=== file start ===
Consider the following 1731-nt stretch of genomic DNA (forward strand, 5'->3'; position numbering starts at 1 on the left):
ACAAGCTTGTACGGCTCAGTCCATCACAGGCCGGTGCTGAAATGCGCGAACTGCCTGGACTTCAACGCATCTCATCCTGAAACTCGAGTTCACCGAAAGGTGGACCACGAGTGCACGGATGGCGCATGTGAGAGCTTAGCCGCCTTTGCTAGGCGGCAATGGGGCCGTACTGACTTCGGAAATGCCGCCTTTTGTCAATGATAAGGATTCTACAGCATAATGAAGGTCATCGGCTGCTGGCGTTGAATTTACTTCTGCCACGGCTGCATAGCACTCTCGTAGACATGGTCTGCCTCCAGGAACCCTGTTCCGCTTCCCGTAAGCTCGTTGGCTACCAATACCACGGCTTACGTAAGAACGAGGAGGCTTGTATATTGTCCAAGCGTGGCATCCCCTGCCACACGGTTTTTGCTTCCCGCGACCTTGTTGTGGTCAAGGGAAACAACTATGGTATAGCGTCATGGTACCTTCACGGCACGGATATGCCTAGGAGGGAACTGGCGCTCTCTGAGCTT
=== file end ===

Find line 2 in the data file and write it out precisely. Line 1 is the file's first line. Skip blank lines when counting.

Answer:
ACAAGCTTGTACGGCTCAGTCCATCACAGGCCGGTGCTGAAATGCGCGAACTGCCTGGACTTCAACGCATCTCATCCTGAAACTCGAGTTCACCGAAAGGTGGACCACGAGTGCACGGATGGCGCATGTGAGAGCTTAGCCGCCTTTGCTAGGCGGCAATGGGGCCGTACTGACTTCGGAAATGCCGCCTTTTGTCAATGATAAGGATTCTACAGCATAATGAAGGTCATCGGCTGCTGGCGTTGAATTTACTTCTGCCACGGCTGCATAGCACTCTCGTAGACATGGTCTGCCTCCAGGAACCCTGTTCCGCTTCCCGTAAGCTCGTTGGCTACCAATACCACGGCTTACGTAAGAACGAGGAGGCTTGTATATTGTCCAAGCGTGGCATCCCCTGCCACACGGTTTTTGCTTCCCGCGACCTTGTTGTGGTCAAGGGAAACAACTATGGTATAGCGTCATGGTACCTTCACGGCACGGATATGCCTAGGAGGGAACTGGCGCTCTCTGAGCTT